The regenerative benefits of mesenchymal stem cells have been demonstrated for the treatment of both acute and chronic liver failure. The MSC-based approach is less invasive than conventional organ transplantation; it does not have such limitations as lack of donors, liver-graft rejection and post-surgical complications. MSCs in the liver act via the release of trophic factors inhibiting the function of NK cells (liver-specific immune cells) and stellate cells (fat-storing cells) which are responsible for hepatic fibrosis and deterioration of liver function.
Crohn’s disease is another chronic inflammatory disorder. Its exact cause and effective treatment are still not identified. Patients with Crohn’s disease suffer from relapses of severe pain associated with inflammation in their gastrointestinal tract. This condition has a high risk of infections due to a weakened immune system and multiple surgical interventions.
MSCs-based therapies have recently been proposed for treatment of this unrelenting disorder. Several studies were conducted, which supported the suggestion that MSCs could improve Crohn’s disease due to their anti-inflammatory properties. Many patients in these studies demonstrated positive clinical responses and are now in remission.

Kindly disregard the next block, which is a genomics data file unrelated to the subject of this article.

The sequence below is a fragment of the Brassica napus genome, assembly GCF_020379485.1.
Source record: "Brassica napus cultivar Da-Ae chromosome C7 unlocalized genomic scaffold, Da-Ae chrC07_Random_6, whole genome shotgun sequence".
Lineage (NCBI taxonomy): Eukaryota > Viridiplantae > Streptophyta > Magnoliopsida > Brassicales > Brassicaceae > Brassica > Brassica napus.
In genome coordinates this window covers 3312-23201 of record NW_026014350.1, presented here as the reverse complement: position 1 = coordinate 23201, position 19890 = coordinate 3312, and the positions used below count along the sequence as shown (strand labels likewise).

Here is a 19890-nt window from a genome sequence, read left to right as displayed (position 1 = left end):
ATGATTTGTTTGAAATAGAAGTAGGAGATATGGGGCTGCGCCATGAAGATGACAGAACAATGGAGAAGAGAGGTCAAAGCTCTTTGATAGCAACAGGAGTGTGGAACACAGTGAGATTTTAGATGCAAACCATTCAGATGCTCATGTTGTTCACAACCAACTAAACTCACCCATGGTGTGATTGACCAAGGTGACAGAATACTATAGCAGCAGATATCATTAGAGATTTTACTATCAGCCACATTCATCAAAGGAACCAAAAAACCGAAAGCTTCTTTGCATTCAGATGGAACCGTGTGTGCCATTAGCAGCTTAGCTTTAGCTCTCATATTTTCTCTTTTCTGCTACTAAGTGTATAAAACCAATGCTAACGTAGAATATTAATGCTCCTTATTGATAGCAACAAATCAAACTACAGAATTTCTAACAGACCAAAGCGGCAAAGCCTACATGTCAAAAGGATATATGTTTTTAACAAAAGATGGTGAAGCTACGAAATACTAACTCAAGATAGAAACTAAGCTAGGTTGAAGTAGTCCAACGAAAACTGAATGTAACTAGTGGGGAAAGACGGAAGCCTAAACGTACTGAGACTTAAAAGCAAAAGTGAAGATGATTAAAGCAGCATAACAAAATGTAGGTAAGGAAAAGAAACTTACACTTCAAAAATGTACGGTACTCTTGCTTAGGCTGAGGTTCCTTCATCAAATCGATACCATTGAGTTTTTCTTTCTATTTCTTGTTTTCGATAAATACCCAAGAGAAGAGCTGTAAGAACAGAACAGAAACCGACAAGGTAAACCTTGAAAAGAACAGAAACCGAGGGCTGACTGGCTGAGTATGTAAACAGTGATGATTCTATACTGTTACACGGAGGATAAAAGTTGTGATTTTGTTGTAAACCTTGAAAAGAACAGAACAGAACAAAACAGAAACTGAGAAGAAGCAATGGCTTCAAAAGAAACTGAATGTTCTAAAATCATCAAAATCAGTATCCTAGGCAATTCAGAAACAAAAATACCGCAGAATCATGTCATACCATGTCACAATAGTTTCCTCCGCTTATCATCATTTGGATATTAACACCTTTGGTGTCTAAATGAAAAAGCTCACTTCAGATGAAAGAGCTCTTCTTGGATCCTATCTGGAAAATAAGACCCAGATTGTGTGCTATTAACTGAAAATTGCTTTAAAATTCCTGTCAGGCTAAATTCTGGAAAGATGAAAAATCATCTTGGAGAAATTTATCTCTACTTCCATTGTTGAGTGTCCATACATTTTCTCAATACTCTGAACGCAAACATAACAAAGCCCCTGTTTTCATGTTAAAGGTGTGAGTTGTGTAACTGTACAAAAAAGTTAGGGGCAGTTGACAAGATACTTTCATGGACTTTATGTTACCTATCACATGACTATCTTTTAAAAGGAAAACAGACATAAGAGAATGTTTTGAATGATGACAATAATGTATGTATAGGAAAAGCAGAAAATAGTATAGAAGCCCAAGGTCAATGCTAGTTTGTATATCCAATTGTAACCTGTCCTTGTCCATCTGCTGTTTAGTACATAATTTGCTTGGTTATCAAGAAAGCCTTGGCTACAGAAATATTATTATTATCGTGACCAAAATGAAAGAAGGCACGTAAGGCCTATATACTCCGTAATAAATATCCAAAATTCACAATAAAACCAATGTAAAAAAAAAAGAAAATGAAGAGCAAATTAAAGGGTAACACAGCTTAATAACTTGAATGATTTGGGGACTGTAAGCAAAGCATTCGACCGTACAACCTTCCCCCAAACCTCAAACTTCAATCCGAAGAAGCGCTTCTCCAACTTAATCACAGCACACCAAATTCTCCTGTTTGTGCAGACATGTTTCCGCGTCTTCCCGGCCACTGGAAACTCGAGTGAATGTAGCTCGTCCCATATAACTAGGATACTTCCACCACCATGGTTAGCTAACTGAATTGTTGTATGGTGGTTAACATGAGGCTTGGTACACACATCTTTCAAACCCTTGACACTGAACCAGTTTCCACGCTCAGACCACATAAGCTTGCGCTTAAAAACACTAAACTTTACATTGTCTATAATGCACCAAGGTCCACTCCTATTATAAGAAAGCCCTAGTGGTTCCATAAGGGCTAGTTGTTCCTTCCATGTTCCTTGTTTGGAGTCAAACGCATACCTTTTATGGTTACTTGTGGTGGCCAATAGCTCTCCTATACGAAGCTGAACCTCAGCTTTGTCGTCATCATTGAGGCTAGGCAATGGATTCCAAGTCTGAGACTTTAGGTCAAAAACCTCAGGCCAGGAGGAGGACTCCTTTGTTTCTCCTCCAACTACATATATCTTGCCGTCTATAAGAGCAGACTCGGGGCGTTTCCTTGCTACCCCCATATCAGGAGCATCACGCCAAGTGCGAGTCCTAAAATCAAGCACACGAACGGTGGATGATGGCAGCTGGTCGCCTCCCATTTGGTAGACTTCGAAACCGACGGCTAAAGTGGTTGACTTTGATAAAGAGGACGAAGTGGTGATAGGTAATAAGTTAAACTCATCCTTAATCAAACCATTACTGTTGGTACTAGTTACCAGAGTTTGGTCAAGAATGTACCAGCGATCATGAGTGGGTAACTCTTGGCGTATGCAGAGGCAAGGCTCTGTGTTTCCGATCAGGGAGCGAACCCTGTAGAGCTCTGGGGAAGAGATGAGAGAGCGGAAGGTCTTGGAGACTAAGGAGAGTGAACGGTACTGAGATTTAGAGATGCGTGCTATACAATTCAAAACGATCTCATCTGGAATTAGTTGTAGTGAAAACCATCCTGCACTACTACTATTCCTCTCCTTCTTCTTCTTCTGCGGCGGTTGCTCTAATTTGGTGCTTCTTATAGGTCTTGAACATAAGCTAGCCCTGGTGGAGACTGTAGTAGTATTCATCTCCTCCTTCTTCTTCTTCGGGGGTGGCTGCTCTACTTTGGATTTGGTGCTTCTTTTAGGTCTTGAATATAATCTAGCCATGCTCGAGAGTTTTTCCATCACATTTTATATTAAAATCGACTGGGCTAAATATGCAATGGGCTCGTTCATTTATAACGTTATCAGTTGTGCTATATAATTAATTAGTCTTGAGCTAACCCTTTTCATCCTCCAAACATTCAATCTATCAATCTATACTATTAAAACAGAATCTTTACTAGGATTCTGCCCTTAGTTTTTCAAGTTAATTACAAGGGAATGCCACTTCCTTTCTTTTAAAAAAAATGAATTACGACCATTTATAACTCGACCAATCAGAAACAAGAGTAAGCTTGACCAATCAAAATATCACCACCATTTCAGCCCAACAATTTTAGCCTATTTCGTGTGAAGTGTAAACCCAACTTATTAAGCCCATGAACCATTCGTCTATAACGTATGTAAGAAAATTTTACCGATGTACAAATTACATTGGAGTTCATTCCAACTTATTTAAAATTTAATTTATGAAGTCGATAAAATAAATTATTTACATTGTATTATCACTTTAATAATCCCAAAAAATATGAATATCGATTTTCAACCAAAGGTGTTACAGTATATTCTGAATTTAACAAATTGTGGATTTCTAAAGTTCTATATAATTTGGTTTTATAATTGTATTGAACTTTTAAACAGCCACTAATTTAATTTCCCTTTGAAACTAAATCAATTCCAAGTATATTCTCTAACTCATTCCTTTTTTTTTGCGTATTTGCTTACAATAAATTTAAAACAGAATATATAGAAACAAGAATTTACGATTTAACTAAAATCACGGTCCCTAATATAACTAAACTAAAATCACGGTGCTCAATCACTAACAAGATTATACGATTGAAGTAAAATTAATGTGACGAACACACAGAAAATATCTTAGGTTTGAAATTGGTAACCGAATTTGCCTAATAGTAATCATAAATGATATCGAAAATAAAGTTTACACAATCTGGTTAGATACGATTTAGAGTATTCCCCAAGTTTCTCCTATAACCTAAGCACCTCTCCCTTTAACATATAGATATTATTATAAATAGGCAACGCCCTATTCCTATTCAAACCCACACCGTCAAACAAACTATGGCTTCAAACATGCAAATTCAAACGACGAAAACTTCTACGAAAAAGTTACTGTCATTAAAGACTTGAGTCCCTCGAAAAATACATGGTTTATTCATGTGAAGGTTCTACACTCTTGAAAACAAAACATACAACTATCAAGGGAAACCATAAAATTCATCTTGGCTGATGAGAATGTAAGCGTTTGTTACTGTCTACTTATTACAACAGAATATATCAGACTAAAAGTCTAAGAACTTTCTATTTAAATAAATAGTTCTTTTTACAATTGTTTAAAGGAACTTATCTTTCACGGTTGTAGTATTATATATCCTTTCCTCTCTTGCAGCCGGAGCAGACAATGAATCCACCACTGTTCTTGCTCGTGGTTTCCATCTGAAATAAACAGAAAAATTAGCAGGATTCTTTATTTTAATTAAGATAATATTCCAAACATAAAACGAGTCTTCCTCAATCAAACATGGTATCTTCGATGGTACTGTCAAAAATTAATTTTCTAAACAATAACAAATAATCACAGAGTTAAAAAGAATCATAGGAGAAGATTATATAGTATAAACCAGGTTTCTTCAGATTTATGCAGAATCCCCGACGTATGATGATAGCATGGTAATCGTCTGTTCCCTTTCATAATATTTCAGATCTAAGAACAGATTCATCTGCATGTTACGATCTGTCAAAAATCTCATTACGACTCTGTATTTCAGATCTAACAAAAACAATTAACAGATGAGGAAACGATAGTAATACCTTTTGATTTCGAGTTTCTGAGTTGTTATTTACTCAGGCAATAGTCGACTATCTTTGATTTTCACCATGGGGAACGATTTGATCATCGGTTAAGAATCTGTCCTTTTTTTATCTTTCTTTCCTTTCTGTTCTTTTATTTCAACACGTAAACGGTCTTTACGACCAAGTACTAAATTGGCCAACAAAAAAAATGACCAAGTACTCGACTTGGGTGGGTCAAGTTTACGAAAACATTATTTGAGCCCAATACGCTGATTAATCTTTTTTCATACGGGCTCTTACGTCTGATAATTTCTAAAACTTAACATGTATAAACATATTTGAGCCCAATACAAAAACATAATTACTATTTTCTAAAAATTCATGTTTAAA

Fibromyalgia is a chronic condition where muscle pain is experienced throughout the body, which is accompanied by fatigue, sleep loss, depression and decreased cognitive function. Based on more recent assumptions on the autoimmune nature of the disease, plus the positive results of stem cell-based approach in patients with neurological and musculoskeletal disorders, MSC treatment has also been suggested for fibromyalgia. The pain and other neurological symptoms which are common in patients with this condition are caused by inflammation, and this is one of the fields where MSCs prove most useful.
Both preclinical and clinical studies confirmed that treatment with MSCs results in a reduction of symptoms and even slows down the progression of this disease. It allows patients to avoid the adverse effects of medications currently used for the management of this incurable disorder.
Injuries and Musculoskeletal Pain
The administration of MSCs helps muscle recovery after injury, enhances muscle force, promotes peripheral nerve regeneration, stimulates blood circulation and growth of blood vessels at the injured site. By modulating inflammation stem cells, it improves the healing process, prevents scar tissue formation and restores the natural mechanical function of the organ.